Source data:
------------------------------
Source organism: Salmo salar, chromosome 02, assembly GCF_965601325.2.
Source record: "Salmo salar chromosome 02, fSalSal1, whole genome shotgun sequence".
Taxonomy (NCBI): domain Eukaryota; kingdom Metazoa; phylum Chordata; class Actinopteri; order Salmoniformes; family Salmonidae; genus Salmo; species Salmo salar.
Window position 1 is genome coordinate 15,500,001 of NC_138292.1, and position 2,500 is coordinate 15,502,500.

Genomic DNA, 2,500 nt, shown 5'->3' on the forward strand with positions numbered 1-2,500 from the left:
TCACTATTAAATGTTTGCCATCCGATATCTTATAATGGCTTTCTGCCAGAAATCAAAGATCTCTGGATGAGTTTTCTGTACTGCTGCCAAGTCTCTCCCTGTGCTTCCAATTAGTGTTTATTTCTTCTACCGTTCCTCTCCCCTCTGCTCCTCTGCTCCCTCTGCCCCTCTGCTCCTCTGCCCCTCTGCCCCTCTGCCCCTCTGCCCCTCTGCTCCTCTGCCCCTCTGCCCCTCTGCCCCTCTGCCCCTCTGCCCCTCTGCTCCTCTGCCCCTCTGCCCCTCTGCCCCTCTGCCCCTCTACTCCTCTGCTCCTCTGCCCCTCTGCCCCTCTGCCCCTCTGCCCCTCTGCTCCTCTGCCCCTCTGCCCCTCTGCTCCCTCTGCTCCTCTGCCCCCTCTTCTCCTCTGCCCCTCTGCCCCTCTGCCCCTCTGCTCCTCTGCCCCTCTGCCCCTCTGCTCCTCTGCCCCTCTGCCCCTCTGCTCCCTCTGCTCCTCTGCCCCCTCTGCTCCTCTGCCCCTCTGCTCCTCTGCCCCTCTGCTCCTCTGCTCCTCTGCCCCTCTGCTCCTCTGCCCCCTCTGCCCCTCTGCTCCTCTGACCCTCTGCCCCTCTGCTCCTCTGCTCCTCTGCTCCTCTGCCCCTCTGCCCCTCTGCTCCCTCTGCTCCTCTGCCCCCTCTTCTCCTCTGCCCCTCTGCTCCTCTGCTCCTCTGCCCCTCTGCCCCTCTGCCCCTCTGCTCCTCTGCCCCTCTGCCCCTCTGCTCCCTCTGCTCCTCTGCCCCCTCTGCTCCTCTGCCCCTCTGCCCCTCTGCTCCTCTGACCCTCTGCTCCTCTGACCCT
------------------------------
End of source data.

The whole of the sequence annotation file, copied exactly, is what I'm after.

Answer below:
Source organism: Salmo salar, chromosome 02, assembly GCF_965601325.2.
Source record: "Salmo salar chromosome 02, fSalSal1, whole genome shotgun sequence".
Taxonomy (NCBI): domain Eukaryota; kingdom Metazoa; phylum Chordata; class Actinopteri; order Salmoniformes; family Salmonidae; genus Salmo; species Salmo salar.
Window position 1 is genome coordinate 15,500,001 of NC_138292.1, and position 2,500 is coordinate 15,502,500.

Genomic DNA, 2,500 nt, shown 5'->3' on the forward strand with positions numbered 1-2,500 from the left:
TCACTATTAAATGTTTGCCATCCGATATCTTATAATGGCTTTCTGCCAGAAATCAAAGATCTCTGGATGAGTTTTCTGTACTGCTGCCAAGTCTCTCCCTGTGCTTCCAATTAGTGTTTATTTCTTCTACCGTTCCTCTCCCCTCTGCTCCTCTGCTCCCTCTGCCCCTCTGCTCCTCTGCCCCTCTGCCCCTCTGCCCCTCTGCCCCTCTGCTCCTCTGCCCCTCTGCCCCTCTGCCCCTCTGCCCCTCTGCCCCTCTGCTCCTCTGCCCCTCTGCCCCTCTGCCCCTCTGCCCCTCTACTCCTCTGCTCCTCTGCCCCTCTGCCCCTCTGCCCCTCTGCCCCTCTGCTCCTCTGCCCCTCTGCCCCTCTGCTCCCTCTGCTCCTCTGCCCCCTCTTCTCCTCTGCCCCTCTGCCCCTCTGCCCCTCTGCTCCTCTGCCCCTCTGCCCCTCTGCTCCTCTGCCCCTCTGCCCCTCTGCTCCCTCTGCTCCTCTGCCCCCTCTGCTCCTCTGCCCCTCTGCTCCTCTGCCCCTCTGCTCCTCTGCTCCTCTGCCCCTCTGCTCCTCTGCCCCCTCTGCCCCTCTGCTCCTCTGACCCTCTGCCCCTCTGCTCCTCTGCTCCTCTGCTCCTCTGCCCCTCTGCCCCTCTGCTCCCTCTGCTCCTCTGCCCCCTCTTCTCCTCTGCCCCTCTGCTCCTCTGCTCCTCTGCCCCTCTGCCCCTCTGCCCCTCTGCTCCTCTGCCCCTCTGCCCCTCTGCTCCCTCTGCTCCTCTGCCCCCTCTGCTCCTCTGCCCCTCTGCCCCTCTGCTCCTCTGACCCTCTGCTCCTCTGACCCT